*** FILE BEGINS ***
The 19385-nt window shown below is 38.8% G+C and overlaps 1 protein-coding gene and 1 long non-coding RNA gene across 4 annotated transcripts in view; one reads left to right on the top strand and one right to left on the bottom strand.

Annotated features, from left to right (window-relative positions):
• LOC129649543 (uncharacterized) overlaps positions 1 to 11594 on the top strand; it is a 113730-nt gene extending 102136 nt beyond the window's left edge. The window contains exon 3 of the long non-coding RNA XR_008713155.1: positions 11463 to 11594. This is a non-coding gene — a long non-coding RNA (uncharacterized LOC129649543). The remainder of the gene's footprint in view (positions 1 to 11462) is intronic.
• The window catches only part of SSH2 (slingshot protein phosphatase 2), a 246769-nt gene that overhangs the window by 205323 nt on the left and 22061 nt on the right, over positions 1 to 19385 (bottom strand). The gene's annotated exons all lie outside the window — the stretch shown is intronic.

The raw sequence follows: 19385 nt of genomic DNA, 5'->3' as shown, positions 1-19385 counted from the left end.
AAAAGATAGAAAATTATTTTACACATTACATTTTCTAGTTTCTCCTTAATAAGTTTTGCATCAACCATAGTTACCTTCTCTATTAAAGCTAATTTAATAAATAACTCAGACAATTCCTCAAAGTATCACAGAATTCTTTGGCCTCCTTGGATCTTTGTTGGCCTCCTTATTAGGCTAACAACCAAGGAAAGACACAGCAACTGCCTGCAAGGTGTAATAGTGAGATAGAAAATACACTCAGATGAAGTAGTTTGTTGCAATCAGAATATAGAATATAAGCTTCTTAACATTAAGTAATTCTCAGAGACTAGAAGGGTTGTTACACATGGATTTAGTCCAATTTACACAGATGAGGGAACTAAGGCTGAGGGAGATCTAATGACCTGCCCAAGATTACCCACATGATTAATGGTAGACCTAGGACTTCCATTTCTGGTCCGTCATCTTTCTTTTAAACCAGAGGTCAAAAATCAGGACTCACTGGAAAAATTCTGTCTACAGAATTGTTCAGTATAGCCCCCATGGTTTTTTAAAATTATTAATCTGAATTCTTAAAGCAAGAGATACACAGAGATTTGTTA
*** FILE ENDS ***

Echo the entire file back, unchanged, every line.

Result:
The 19385-nt window shown below is 38.8% G+C and overlaps 1 protein-coding gene and 1 long non-coding RNA gene across 4 annotated transcripts in view; one reads left to right on the top strand and one right to left on the bottom strand.

Annotated features, from left to right (window-relative positions):
• LOC129649543 (uncharacterized) overlaps positions 1 to 11594 on the top strand; it is a 113730-nt gene extending 102136 nt beyond the window's left edge. The window contains exon 3 of the long non-coding RNA XR_008713155.1: positions 11463 to 11594. This is a non-coding gene — a long non-coding RNA (uncharacterized LOC129649543). The remainder of the gene's footprint in view (positions 1 to 11462) is intronic.
• The window catches only part of SSH2 (slingshot protein phosphatase 2), a 246769-nt gene that overhangs the window by 205323 nt on the left and 22061 nt on the right, over positions 1 to 19385 (bottom strand). The gene's annotated exons all lie outside the window — the stretch shown is intronic.

The raw sequence follows: 19385 nt of genomic DNA, 5'->3' as shown, positions 1-19385 counted from the left end.
AAAAGATAGAAAATTATTTTACACATTACATTTTCTAGTTTCTCCTTAATAAGTTTTGCATCAACCATAGTTACCTTCTCTATTAAAGCTAATTTAATAAATAACTCAGACAATTCCTCAAAGTATCACAGAATTCTTTGGCCTCCTTGGATCTTTGTTGGCCTCCTTATTAGGCTAACAACCAAGGAAAGACACAGCAACTGCCTGCAAGGTGTAATAGTGAGATAGAAAATACACTCAGATGAAGTAGTTTGTTGCAATCAGAATATAGAATATAAGCTTCTTAACATTAAGTAATTCTCAGAGACTAGAAGGGTTGTTACACATGGATTTAGTCCAATTTACACAGATGAGGGAACTAAGGCTGAGGGAGATCTAATGACCTGCCCAAGATTACCCACATGATTAATGGTAGACCTAGGACTTCCATTTCTGGTCCGTCATCTTTCTTTTAAACCAGAGGTCAAAAATCAGGACTCACTGGAAAAATTCTGTCTACAGAATTGTTCAGTATAGCCCCCATGGTTTTTTAAAATTATTAATCTGAATTCTTAAAGCAAGAGATACACAGAGATTTGTTA